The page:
Pledging its continued support to Iraq in its fight against terrorism, and particularly Daesh, the council “reaffirmed the need for all states to combat by all means — in accordance with the charter of the United Nations and other obligations under international law, including international human rights law, international refugee law and international humanitarian law — threats to international peace and security caused by terrorist acts.”


Half of Iran’s civil jets grounded for lack of spare parts

Half of Iran’s civil jets grounded for lack of spare parts
Updated 09 December 2021

Half of Iran’s civil jets grounded for lack of spare parts

Half of Iran’s civil jets grounded for lack of spare parts

TEHRAN: More than half of Iran’s fleet of civilian aircraft is grounded due to a lack of spare parts, the deputy head of the country’s airlines association has said.

“The number of inactive planes in Iran has risen to more than 170 ... as a result of missing spare parts, particularly motors,” Alireza Barkhor said in an interview with state news agency IRNA.

The shortage represented more than half of the civilian aircraft in the sanctions-hit country, he said in an interview this week.

“If this trend continues, we will see even more planes grounded in the near future,” Barkhor was quoted as saying.

“We hope that one of the priorities of the government will be helping to finance airlines so that they are able to provide the spare parts to refurbish the grounded planes,” he added.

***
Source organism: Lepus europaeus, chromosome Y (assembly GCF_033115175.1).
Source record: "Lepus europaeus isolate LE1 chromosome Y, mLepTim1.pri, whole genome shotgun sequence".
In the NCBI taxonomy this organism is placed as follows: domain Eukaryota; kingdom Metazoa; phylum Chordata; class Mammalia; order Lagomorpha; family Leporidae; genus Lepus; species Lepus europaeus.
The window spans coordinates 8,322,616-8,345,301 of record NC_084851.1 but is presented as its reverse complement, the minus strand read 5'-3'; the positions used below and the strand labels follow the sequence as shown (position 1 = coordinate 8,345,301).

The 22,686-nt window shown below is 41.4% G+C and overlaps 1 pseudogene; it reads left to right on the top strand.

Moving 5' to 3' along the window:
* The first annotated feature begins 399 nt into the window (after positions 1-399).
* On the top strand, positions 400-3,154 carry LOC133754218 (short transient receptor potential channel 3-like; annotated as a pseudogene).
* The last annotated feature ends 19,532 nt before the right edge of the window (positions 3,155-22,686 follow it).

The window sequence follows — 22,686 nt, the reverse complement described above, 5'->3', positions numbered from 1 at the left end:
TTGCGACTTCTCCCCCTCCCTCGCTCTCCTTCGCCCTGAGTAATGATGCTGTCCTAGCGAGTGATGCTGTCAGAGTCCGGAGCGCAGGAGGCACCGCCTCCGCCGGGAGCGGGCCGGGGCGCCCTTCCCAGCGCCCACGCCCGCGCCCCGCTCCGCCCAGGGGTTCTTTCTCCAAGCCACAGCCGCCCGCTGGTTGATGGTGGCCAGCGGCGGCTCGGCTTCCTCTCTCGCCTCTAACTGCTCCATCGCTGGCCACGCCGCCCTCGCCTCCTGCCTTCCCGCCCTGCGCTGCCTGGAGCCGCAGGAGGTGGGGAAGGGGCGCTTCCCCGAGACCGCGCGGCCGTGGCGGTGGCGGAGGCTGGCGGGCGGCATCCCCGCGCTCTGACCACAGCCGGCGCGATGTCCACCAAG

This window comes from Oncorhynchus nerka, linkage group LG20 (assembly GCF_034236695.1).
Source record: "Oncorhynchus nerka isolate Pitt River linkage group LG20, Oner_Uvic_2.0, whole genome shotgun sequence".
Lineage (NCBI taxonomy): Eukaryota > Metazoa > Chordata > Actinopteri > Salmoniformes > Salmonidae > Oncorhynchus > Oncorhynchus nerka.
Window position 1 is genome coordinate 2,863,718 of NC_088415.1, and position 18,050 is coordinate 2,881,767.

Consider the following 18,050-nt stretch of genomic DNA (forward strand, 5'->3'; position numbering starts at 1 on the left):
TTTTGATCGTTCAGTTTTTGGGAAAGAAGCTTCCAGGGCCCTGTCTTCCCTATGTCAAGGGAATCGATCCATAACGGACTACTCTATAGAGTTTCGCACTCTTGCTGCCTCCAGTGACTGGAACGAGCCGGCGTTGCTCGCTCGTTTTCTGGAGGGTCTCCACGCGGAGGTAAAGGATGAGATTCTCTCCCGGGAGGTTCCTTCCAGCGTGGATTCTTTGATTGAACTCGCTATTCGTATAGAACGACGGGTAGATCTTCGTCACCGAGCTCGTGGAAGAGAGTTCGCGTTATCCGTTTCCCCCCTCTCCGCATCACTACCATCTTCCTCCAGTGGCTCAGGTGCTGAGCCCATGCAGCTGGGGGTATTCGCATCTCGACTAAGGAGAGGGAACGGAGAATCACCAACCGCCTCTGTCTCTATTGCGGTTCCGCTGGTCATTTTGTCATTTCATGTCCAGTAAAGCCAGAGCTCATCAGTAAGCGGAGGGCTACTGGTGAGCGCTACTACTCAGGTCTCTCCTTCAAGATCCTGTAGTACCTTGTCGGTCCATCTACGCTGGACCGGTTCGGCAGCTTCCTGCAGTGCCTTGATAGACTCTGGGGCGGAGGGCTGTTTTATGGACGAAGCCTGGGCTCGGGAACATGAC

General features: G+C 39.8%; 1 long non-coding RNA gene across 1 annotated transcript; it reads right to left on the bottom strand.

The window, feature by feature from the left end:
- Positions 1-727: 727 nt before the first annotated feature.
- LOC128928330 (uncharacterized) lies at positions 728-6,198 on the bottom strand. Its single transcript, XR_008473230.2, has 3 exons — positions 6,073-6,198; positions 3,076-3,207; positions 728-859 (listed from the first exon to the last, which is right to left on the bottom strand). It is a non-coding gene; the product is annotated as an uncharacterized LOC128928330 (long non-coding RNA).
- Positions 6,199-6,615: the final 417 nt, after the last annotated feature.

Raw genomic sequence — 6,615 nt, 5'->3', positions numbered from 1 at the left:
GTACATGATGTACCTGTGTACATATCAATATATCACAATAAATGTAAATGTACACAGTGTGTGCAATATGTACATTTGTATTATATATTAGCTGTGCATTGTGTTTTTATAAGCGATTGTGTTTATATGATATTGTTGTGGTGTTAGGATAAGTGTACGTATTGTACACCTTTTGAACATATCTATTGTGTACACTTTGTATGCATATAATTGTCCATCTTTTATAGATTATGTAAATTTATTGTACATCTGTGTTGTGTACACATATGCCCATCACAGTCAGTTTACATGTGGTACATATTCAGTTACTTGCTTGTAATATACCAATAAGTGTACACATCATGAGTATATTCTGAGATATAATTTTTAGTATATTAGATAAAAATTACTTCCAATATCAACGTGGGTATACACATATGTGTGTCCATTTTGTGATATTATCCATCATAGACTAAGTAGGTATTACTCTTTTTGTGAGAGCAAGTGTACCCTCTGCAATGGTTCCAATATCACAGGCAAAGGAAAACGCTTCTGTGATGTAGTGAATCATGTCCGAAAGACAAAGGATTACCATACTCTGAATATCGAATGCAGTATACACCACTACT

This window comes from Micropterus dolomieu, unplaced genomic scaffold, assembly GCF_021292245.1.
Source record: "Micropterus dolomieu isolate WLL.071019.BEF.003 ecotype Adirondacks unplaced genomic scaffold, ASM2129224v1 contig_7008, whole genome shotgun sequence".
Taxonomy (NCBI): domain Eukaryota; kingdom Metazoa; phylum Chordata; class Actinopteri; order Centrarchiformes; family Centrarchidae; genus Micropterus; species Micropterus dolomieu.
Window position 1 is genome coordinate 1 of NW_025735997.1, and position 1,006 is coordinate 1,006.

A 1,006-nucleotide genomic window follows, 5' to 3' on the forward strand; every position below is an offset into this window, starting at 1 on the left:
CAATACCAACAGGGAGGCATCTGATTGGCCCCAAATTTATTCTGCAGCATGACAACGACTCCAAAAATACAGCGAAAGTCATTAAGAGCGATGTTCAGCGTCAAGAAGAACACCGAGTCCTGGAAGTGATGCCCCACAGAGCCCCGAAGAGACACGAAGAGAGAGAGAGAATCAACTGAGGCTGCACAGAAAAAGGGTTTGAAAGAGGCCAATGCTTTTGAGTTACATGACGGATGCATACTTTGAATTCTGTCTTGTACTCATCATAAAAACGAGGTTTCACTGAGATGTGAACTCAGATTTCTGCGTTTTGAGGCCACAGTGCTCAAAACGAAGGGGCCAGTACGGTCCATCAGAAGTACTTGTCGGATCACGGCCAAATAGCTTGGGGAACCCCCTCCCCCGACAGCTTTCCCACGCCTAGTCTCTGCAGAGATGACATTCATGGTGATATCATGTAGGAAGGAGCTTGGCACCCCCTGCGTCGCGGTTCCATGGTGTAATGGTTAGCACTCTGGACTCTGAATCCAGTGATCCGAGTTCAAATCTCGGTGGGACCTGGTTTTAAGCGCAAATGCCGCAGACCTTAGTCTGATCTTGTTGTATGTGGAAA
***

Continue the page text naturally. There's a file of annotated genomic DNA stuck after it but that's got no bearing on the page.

According to the Iranian economic daily Financial Tribune, national carrier IranAir currently operates a fleet of 39 planes, the majority of them Airbus jets.

Iran’s economy has struggled under sanctions that were lifted after a landmark nuclear deal in 2015 but reimposed again after the US withdrew from the pact in 2018.

In 2016, following the lifting of sanctions, Iran concluded deals to purchase 100 Airbus jets, 80 Boeing planes and 40 ATR aircraft.

But the Islamic republic received only 11 planes as deliveries were interrupted following the reimposition of sanctions, according to the daily.

Meanwhile, Iran has voiced criticism over new US sanctions imposed on a dozen Iranian entities and officials accused of “serious” human rights abuses.

Washington announced the sanctions late on Tuesday, adding to already stringent measures against the Islamic republic.

They came just before talks on reviving a nuclear deal between Tehran and world powers are to resume on Thursday in Vienna, according to Iran’s main negotiator.

“Even amid #ViennaTalks, US cannot stop imposing sanctions against Iran,” Iranian Foreign Ministry spokesman Saeed Khatibzadeh tweeted.

“Washington fails to understand that ‘maximum failure’ and a diplomatic breakthrough are mutually exclusive,” he added.

“Doubling down on sanctions won’t create leverage — and is anything but seriousness and goodwill.”

The new US measures target government officials and organizations involved in the repression of protesters and political activists, and prisons where activists have been held in brutal conditions.

After a pause of several months the nuclear talks resumed in Vienna last week but paused on Friday.